Select a listening passage suitable for your learners. For low level learners, a 30Ð45 second passage is probably all they can comfortably handle. Higher level learners can process correspondingly longer passages. I use the listening passages from my integrated-skills textbook. Almost any textbook will have suitable passages, or you can record a passage yourself. Prepare a transcript of the passage for your learners, with 1.5 line spacing to make it easy for learners to mark the transcript and with a large font size, such as 14 pt., to make it easy to read. You will also want, for your own reference, a copy of the transcript on which you have marked the BEP and Sentence Focus.
Optional: An overhead projector and a transparency of the transcript. This equipment is not necessary for effective use of this activity, but it is convenient for going over the transcript with learners after the listening portion is complete. The font size used for the transparency should be large enough for a room full of learners to easily read (I use 22 pt.).
Step 1: Play the listening passage. Learners should listen for the stressed words (i.e. the BEP).
Step 2: Distribute the transcript and play the passage again. As they listen to the passage, learners mark the BEP in each sentence by placing a dot above stressed words or the stressed syllable in a multi-syllabic word. Pause after each sentence (or clause/thought group if these are very long) to allow time for learners to mark their transcript.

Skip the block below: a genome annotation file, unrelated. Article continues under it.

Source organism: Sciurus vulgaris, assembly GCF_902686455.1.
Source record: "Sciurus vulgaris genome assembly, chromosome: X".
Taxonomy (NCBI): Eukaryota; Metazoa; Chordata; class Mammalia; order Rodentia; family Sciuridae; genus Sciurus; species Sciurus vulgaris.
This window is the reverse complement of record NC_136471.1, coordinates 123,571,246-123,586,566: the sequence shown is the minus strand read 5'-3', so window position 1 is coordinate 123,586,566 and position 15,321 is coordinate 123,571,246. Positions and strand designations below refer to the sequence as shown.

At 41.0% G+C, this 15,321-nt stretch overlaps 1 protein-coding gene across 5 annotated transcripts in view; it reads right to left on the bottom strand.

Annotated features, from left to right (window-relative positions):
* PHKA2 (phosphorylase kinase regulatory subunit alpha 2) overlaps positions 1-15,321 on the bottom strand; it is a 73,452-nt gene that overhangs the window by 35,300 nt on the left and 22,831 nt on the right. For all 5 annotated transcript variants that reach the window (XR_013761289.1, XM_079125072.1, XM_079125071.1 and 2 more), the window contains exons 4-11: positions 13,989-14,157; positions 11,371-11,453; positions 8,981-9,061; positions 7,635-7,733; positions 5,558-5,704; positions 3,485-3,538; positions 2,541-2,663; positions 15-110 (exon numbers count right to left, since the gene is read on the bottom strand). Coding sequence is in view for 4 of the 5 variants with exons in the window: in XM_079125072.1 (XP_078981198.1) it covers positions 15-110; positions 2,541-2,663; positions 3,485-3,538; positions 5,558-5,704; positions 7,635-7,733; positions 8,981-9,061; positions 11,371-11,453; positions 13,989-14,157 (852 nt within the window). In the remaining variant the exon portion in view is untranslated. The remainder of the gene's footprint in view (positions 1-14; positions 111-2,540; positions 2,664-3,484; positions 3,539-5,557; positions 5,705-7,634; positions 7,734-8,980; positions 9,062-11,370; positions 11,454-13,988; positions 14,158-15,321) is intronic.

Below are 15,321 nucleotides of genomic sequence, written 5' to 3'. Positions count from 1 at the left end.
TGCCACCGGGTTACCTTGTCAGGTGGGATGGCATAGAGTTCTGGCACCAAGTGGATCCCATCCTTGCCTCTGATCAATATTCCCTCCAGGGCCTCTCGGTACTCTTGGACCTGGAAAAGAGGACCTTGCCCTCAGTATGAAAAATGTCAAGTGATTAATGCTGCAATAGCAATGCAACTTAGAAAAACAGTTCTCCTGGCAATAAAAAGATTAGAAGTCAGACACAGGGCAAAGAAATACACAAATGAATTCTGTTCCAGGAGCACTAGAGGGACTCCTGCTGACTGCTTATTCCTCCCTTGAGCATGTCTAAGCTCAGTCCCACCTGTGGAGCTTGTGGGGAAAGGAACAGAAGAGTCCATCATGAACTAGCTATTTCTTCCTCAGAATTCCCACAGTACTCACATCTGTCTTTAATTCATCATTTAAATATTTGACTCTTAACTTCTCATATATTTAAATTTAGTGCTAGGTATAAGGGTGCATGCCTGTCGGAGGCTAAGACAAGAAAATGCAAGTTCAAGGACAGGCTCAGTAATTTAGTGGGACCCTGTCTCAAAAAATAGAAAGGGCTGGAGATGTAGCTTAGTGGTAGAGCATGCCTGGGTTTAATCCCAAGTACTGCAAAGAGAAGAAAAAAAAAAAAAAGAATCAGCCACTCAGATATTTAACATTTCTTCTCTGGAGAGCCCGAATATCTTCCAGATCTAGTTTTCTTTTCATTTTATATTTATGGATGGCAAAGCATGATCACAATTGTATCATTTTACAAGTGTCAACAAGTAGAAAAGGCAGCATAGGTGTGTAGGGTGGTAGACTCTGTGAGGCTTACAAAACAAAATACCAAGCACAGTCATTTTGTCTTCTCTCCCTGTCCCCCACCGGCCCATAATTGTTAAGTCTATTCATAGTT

Step 3: Play the passage again. This time learners listen for, and mark, the focus words in each sentence or clause, indicating the most important idea in that sentence or clause. The method of marking these words should be different from the marking of stressed words done during step 2, such as underlining the focus words.
Step 4: Go over the transcript with the learners, indicating where the stressed and focus words are. The overhead projector is useful here as it enables you to use your marked transcript as a reference for the students. I recommend playing the passage again during this step, pausing after each sentence.
Fig. 1 shows an excerpt from a listening passage transcript showing the type of marking described in steps 2-4 above.
Fig. 1: Sample transcript before and after marking
This is a challenging activity for low-level learners, but with adequate practice recognizing the features of word stress and other intonation cues, it is entirely Òdo-able.Ó Learners won't get it all right the first time but they will improve with repeated exposure and practice. Encourage learners to use what they have learned about word stress, BEP, and sentence focus when they listen on their own. The ultimate goal of this activity is for learners eventually to apply their knowledge and ability to discriminate word stress and sentence focus automatically, in any listening context in or out of the classroom. For learners to reach this goal, repeated practice of this, or any other, strategy building activity is necessary. While I have presented only one listening-strategy activity here, a range of activities can and should be used with lower level learners to build listening skills. Gilbert (1995), Gilbert (2001), and Mendelsohn (1994) are good sources for such activities.
Gilbert, J. (1995). Pronunciation practice as an aid to listening comprehension. In D. Mendelsohn & J. Rubin, (Eds.), A guide for the teaching of second language listening (pp. 151Ð165). San Diego: Dominie Press.
Gilbert, J. (2001). Clear speech from the start. Cambridge: Cambridge University Press.
Mendelsohn, D. (1994). Learning to listen: A strategy-based approach for the second-language learner. San Diego: Dominie Press.